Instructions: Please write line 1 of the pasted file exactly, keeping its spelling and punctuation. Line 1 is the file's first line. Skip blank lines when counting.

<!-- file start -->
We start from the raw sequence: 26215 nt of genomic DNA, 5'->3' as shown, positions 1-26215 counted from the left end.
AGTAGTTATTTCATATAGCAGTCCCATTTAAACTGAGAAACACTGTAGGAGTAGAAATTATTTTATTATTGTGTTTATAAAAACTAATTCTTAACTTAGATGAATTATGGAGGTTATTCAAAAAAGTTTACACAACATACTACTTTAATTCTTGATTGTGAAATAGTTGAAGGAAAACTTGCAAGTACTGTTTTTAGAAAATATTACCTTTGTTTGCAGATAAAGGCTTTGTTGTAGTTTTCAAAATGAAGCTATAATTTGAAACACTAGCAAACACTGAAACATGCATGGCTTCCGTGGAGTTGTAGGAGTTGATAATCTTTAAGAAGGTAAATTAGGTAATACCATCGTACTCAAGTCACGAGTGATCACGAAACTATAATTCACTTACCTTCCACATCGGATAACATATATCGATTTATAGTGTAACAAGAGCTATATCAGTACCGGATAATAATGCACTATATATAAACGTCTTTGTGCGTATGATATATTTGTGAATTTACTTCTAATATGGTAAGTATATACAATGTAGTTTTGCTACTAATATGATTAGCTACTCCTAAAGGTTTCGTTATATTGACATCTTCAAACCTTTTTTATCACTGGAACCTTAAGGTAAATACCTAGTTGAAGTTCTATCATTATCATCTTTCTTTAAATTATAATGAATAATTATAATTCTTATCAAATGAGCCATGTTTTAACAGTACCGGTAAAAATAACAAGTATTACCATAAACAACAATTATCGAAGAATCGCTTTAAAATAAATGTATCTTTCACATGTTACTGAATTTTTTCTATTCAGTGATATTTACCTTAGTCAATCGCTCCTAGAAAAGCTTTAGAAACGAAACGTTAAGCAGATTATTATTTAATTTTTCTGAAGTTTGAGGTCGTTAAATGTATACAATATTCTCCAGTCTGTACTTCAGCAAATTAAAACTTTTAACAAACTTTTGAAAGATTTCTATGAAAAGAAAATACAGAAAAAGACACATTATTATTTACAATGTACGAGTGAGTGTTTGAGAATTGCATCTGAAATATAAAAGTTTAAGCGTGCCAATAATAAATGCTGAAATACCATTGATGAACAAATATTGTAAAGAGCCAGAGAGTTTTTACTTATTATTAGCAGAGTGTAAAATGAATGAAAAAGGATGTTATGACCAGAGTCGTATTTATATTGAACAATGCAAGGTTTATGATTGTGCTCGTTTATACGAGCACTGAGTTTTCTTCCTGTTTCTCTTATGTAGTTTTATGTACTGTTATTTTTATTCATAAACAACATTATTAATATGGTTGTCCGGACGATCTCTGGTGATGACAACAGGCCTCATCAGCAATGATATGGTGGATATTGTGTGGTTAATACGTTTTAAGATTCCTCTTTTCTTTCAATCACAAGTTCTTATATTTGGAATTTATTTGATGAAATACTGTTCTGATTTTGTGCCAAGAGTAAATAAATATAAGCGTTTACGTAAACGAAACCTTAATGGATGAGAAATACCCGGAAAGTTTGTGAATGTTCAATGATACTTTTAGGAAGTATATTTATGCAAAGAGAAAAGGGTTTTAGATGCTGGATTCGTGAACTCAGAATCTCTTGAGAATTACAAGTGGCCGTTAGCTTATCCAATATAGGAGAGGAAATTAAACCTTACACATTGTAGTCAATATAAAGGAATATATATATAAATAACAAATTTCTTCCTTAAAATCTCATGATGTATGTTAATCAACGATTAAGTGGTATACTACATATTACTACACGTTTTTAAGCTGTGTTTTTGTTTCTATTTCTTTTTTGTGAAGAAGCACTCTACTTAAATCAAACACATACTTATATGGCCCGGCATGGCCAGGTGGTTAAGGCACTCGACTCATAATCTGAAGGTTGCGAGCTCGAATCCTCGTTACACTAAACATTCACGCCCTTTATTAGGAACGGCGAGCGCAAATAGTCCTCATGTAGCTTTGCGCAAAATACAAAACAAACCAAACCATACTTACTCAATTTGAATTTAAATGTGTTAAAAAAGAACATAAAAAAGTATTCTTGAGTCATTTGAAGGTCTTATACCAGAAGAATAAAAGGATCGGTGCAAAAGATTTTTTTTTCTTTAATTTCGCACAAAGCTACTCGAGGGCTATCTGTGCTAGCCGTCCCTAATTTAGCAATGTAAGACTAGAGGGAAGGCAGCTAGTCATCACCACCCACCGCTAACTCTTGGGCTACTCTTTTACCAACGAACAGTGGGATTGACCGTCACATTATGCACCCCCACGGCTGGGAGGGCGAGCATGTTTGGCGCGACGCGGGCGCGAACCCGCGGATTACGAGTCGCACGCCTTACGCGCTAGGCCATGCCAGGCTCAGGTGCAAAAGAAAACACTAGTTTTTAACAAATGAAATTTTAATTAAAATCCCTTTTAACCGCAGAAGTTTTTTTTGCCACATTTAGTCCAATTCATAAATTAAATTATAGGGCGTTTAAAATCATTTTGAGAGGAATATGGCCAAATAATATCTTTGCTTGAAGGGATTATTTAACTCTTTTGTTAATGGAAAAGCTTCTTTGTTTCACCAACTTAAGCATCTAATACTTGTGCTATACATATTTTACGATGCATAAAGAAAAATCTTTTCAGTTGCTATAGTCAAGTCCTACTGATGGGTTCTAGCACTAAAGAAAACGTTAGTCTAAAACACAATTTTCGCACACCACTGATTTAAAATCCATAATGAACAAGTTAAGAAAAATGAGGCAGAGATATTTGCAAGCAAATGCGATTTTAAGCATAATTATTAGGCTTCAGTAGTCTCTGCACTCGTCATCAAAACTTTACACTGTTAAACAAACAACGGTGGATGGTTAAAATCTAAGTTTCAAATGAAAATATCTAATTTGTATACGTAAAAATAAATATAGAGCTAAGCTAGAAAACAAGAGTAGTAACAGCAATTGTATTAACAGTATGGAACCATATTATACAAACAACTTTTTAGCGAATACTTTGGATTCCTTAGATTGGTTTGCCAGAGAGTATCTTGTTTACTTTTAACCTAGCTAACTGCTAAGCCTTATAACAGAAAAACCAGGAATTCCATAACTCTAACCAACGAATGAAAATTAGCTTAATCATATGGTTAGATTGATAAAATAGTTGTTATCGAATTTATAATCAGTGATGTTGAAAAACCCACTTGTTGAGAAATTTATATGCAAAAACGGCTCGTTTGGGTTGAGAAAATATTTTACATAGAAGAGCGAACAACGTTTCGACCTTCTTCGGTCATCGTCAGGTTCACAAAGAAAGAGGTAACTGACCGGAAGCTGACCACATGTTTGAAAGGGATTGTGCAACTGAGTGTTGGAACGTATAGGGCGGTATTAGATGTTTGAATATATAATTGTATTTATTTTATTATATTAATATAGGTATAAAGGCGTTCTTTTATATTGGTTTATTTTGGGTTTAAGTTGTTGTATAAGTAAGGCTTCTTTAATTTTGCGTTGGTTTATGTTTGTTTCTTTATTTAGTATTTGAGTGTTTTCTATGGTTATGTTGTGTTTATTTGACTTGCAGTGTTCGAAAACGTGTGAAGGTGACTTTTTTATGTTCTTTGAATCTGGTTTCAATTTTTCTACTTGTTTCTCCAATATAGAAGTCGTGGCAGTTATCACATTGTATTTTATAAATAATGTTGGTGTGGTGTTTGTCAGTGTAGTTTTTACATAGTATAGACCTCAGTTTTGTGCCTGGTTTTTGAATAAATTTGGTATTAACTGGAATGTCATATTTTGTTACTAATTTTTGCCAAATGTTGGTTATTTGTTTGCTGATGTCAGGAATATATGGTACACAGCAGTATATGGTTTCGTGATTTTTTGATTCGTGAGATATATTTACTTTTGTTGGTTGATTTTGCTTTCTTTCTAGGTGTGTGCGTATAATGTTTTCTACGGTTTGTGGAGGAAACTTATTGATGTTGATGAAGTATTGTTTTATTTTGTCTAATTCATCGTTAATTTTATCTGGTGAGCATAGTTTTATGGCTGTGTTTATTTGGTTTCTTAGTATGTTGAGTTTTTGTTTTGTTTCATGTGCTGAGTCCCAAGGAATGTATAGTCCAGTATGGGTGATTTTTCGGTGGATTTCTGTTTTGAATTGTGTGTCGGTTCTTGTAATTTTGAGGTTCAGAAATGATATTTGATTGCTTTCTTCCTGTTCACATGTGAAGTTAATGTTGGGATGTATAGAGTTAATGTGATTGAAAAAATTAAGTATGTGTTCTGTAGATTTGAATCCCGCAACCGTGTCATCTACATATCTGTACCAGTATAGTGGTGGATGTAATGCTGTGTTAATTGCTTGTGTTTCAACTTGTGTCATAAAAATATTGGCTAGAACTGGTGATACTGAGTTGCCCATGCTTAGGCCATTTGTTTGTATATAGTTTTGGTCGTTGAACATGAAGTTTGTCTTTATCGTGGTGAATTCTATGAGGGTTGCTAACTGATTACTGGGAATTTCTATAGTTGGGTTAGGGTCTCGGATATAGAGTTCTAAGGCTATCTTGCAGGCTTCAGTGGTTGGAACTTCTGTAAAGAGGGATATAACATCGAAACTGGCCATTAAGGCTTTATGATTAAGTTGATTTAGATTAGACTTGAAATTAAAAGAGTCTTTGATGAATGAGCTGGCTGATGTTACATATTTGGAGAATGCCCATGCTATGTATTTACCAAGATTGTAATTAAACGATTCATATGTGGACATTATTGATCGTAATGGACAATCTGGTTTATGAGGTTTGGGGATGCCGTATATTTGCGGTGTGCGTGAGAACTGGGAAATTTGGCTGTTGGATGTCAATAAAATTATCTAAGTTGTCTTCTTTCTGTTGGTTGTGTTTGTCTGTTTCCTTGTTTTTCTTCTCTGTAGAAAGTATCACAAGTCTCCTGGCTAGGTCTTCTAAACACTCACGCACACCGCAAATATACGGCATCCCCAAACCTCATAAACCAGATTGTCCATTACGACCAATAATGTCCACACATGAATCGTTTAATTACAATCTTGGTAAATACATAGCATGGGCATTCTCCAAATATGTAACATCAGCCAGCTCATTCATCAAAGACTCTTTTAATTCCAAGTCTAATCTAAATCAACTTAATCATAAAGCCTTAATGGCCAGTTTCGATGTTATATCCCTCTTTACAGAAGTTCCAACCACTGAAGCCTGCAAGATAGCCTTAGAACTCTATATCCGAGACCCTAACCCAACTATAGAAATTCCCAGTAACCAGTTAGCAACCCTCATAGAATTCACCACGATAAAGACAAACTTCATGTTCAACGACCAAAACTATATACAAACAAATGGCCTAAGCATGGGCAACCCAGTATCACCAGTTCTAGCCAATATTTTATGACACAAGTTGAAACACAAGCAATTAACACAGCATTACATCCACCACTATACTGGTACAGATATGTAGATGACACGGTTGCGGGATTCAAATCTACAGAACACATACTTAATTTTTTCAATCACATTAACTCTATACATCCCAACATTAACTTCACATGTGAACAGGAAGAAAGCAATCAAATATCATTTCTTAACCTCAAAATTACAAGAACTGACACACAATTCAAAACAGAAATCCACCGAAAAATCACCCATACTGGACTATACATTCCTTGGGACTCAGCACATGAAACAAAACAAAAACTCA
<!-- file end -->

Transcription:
We start from the raw sequence: 26215 nt of genomic DNA, 5'->3' as shown, positions 1-26215 counted from the left end.